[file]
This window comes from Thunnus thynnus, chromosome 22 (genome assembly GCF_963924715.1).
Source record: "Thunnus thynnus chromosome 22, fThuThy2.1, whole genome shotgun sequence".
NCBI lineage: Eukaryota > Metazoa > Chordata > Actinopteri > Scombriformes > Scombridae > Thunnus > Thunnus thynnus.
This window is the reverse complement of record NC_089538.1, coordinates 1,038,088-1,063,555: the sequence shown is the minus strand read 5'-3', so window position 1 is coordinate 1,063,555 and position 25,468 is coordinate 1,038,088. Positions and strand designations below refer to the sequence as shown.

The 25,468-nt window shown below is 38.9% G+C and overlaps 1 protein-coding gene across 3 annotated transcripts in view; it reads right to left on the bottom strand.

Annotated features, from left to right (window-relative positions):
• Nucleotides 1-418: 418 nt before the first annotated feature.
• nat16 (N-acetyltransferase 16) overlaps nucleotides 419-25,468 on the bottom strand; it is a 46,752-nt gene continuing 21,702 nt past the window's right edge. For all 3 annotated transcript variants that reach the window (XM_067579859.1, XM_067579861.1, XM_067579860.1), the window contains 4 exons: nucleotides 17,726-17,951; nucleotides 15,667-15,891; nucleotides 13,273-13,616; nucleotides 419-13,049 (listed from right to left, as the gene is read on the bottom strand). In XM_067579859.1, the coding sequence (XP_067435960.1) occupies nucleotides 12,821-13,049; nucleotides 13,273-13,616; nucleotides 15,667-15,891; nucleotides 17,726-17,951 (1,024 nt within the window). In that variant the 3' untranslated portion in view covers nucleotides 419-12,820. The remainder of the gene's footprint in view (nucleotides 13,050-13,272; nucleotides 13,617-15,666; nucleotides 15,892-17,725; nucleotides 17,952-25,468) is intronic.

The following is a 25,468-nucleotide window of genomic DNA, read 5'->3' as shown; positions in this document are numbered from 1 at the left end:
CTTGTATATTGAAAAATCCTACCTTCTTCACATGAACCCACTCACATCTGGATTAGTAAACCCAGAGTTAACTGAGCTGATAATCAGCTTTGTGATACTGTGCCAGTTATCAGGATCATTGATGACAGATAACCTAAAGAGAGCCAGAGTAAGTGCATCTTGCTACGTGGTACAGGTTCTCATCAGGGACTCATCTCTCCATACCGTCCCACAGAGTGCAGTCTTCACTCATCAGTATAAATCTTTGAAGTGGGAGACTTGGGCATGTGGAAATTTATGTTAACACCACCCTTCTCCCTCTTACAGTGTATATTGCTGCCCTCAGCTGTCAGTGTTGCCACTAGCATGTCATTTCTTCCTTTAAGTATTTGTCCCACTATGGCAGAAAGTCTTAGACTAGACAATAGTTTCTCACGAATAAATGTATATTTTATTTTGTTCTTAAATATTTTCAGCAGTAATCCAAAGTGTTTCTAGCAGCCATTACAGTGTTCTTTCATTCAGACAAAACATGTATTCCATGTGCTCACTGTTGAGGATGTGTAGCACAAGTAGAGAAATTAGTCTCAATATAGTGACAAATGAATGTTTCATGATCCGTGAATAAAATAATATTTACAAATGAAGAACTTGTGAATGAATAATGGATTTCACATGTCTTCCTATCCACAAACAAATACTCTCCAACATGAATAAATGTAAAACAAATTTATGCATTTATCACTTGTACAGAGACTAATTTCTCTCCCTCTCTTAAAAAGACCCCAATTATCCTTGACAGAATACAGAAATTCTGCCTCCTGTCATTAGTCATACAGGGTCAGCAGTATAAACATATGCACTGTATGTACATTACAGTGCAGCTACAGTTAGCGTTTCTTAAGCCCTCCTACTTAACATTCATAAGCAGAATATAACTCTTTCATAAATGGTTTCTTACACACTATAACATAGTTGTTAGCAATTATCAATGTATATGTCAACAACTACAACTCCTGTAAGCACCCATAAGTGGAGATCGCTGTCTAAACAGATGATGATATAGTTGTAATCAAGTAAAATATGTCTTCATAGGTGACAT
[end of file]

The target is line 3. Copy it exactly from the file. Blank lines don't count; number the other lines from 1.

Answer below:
NCBI lineage: Eukaryota > Metazoa > Chordata > Actinopteri > Scombriformes > Scombridae > Thunnus > Thunnus thynnus.